This past week my wife and I spent some time in two beautiful cities. The first city was full of art and history, the tragedy of being torn in two for decades, and the beauty of restoration between the less fortunate east, lead by a stifling government, and the blessed and free west. The second city is one full of romance, and has been one of the greatest cities of all time, leading the way in art and beauty for centuries. It’s also a city so obsessed with its culture, habits, and traditions that telling it that it should “think differently” is a hard task. Neither of these great cities has much to offer in the way of specialty coffee, but two shops that we had the chance to visit gave me a lot of hope for the progression of coffee as a science and culinary art.
Owners: Cory Andreen, Kerstin Winklebauer
Upon entering Café CK we were met by a well constructed bar that sat a beautiful white paddle group La Marzocco FB80 to the right, and shelves stocked with a wide array of Hario products and brew methods immediately to the left. It was a beautiful wood construction, and unlike every cafe I’ve visited in, say, New York, there was plenty of space to sit down with friends and enjoy several cups!
For our first round of drinks I ordered a cortado, which is often something I often order when I’m in the mood for something milky and my wife Julie got a latte since she likes to see peoples latte art skills (she’s quite remarkable at latte art herself, and taking great photos like these!). The espresso was extracted nicely through naked portafilters and was amazingly balanced with the milk, with notes of smooth dark chocolate, buttered toast, and steamed to a near perfect temperature. The cortado was served in a small rock glass, about 4 oz in size, which aesthetically was very pleasing, and made the drinking experience one to remember. I followed the cortado up with a V60 of a varietal from Ethiopia, Sidama region I think (I was awful at remembering farm names this time), which was extremely aromatic, with notes of lemon zest, lavender, and african tea like body/acidity.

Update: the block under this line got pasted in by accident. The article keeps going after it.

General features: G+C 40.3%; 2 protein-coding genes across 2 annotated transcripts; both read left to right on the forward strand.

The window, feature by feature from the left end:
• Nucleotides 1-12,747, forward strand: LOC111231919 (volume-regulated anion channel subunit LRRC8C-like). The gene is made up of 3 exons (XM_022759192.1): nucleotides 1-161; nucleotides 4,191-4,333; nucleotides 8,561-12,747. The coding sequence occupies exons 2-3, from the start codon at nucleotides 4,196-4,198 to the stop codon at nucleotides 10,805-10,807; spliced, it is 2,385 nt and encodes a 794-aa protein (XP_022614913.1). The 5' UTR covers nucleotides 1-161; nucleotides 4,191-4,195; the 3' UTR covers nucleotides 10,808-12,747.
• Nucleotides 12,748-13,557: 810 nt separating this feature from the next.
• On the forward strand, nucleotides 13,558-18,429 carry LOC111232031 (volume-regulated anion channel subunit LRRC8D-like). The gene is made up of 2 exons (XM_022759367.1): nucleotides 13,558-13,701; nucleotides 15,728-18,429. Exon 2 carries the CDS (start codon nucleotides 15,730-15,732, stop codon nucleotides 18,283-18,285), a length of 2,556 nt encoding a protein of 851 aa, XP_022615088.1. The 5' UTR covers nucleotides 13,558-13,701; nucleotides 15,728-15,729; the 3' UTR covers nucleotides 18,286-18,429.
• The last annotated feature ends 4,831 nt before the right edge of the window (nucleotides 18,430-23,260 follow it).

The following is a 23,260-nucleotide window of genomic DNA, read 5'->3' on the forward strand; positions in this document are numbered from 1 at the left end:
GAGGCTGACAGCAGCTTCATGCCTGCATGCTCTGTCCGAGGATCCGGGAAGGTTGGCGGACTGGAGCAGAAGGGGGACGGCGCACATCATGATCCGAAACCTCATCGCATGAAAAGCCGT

Although they do not roast their own coffee, they get their coffee from a local roaster, backyard coffee, that is roasted lighter for their specific taste. I didn’t see a single dark oily bean in the cafe, which is atypical of the vast majority of European shops. They are also dedicated to 100% Arabica coffees, to which we think, “why the need to state that”? It’s just too common all over Europe to purchase copious amounts of coffee that is part Arabica – part Robusta, or just simply Robusta, roast it dark, and not pay any attention to cleanliness, extraction times, and just plain ol’ good habits.
We spent a little bit of time speaking with the owner Cory Andreen, a very knowledgeable and down to earth guy from Washington, DC. After talking for a bit we ended up purchasing a bag of Costa Rican coffee that was fresh enough to make it 11 days until we returned home, which we’ve made both with Clever Coffee Dripper and Chemex since and it is a superb coffee.
He left us with a few more shops to try, but we were too limited on time to visit them. His recommendations were The Barn and Godshot.
47, Rue de Babylone
Owner: Antoine (sorry, can’t remember or find the last name)
www.facebook.com/pages/Coutume or www.coutumecafe.com